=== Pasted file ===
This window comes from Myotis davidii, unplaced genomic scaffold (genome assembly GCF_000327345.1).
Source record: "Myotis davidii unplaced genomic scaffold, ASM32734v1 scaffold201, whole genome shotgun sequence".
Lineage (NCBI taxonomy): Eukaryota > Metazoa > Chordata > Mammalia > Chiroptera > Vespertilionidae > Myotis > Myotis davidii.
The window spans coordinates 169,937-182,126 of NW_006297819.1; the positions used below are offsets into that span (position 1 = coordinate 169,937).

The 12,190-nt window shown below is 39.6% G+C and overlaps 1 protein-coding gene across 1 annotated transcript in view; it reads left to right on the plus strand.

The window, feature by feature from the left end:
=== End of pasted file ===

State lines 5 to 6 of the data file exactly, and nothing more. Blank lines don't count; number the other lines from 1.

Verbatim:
The 12,190-nt window shown below is 39.6% G+C and overlaps 1 protein-coding gene across 1 annotated transcript in view; it reads left to right on the plus strand.

The window, feature by feature from the left end: